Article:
• Certain options of a program may be used rarely.

Even in cases where the entire program is needed, it may not be all needed at the same time. The ability to execute a program that is only partially in memory confers many benefits.

  • A program would no longer be constrained by the amount of physical memory that is available. Users would be able to write programs for an extremely large virtual address space simplifying the programming task.
  • Because each user program could take less physical memory, more programs could be run at the same time, with a corresponding increase in CPU utilization and throughput with no increase in response time or turnaround time.
  • Less I/O would be needed to load or swap each user program into memory, so each user program would run faster.

Thus running a program that is not entirely in memory would benefit both the system and the user.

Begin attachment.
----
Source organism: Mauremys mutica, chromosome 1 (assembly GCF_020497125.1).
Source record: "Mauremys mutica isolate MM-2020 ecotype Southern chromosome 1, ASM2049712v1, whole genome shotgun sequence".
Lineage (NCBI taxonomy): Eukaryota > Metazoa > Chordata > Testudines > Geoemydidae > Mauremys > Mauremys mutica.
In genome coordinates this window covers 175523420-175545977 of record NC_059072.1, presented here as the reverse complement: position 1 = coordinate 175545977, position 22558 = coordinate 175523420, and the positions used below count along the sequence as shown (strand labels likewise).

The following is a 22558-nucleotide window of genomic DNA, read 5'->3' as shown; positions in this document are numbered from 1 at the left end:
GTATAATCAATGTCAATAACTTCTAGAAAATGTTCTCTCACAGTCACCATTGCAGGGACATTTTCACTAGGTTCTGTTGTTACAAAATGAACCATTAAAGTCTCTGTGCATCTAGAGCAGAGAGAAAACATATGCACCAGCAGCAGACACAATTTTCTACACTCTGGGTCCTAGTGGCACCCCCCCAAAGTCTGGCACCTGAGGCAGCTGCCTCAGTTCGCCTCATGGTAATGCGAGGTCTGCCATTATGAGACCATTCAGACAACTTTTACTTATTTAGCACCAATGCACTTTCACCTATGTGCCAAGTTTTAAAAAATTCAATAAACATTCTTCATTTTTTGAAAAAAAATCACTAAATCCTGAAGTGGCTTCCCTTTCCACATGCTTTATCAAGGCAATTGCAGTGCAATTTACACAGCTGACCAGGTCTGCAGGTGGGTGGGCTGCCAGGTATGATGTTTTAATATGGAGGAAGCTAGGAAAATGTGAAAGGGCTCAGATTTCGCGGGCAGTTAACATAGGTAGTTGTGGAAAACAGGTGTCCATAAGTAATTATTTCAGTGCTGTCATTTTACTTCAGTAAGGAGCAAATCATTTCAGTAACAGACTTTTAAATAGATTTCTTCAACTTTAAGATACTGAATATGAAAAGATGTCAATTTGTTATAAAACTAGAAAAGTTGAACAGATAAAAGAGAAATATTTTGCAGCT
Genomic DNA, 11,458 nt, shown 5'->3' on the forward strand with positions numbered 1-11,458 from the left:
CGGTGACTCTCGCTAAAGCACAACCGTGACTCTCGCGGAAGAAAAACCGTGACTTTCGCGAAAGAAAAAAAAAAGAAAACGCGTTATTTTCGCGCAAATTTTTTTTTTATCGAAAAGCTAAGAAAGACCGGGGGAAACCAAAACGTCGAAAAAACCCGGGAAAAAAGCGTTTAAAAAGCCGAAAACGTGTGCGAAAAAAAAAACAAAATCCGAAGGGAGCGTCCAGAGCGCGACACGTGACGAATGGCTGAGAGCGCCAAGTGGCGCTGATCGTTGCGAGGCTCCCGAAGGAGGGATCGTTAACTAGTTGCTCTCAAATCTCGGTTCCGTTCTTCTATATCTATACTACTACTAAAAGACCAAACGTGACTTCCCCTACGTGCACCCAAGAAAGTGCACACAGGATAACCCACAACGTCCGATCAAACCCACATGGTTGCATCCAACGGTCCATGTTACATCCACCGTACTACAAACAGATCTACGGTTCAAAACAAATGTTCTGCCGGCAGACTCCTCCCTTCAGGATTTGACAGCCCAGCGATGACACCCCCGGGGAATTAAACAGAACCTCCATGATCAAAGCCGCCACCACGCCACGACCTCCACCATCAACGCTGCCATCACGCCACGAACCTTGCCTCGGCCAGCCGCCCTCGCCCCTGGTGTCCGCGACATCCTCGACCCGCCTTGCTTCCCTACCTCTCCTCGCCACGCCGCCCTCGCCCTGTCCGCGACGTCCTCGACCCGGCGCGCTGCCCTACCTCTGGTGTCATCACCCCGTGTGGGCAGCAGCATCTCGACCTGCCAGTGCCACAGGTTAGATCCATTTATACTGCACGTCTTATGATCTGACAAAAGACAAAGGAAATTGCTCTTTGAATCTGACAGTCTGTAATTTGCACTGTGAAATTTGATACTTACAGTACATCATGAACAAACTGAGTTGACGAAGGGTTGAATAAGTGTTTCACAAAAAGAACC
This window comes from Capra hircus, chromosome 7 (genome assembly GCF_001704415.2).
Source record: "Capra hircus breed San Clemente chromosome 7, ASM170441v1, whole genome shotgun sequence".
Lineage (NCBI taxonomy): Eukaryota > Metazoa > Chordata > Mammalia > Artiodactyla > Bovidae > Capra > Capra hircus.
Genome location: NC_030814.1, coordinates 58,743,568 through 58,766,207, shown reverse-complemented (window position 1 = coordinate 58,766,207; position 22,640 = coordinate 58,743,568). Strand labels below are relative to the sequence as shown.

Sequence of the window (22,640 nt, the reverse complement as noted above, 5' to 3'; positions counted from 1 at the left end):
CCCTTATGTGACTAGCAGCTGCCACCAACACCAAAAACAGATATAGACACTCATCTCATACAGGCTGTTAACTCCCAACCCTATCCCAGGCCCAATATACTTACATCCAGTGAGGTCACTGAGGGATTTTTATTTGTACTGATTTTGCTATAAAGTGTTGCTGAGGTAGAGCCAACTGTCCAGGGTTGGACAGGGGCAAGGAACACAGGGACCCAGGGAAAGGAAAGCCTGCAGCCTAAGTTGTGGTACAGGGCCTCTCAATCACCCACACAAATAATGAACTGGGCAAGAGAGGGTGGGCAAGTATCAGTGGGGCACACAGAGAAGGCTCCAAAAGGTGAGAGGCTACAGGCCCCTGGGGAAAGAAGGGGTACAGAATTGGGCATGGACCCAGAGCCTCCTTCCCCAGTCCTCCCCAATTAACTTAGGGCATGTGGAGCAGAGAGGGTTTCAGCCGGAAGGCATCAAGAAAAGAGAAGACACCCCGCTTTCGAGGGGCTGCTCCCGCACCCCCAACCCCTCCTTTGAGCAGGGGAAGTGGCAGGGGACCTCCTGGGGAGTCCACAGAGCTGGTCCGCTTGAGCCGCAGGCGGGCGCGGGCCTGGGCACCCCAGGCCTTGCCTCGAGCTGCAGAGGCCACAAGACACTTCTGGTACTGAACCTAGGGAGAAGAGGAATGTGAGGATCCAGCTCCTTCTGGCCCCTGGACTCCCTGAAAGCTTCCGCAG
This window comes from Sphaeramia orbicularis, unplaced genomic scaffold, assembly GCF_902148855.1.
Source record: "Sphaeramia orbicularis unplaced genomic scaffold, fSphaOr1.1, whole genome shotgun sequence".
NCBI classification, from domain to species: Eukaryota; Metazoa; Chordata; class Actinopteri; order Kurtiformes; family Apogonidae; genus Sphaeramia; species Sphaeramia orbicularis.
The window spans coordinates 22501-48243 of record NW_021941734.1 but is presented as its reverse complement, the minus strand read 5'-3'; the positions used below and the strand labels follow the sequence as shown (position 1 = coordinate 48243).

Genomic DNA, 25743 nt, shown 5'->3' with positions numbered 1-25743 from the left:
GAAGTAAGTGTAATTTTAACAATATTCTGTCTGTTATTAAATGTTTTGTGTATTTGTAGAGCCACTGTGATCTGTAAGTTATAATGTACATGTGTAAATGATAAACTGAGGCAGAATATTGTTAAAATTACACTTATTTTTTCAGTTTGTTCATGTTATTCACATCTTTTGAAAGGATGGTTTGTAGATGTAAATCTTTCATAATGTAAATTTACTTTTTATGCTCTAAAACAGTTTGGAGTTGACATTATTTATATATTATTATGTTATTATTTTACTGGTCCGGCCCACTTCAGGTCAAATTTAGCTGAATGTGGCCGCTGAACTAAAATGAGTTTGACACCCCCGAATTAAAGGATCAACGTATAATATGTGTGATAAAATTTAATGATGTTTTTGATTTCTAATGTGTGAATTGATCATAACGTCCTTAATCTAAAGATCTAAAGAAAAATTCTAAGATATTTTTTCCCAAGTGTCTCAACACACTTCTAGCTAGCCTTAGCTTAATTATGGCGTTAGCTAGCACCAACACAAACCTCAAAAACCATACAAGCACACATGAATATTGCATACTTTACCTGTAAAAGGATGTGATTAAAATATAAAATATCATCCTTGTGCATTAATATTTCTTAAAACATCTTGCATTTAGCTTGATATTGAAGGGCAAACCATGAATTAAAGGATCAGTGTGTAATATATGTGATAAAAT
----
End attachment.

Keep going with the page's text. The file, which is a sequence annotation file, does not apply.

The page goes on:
Virtual Memory is the separation of user logical memory from physical memory.
This separation allows an extremely large virtual memory to be provided for programmers when only a smaller physical memory is available. Virtual memory makes the task of programming easier because the programmer need not worry about the amount of physical memory, or about what code can be placed in overlays; she can concentrate instead on the problem to be programmed.
In addition to separating logical memory from physical memory, virtual memory also allows files and memory to be shared by several different processes through page sharing.
The sharing of pages further allows performance improvements during process creation.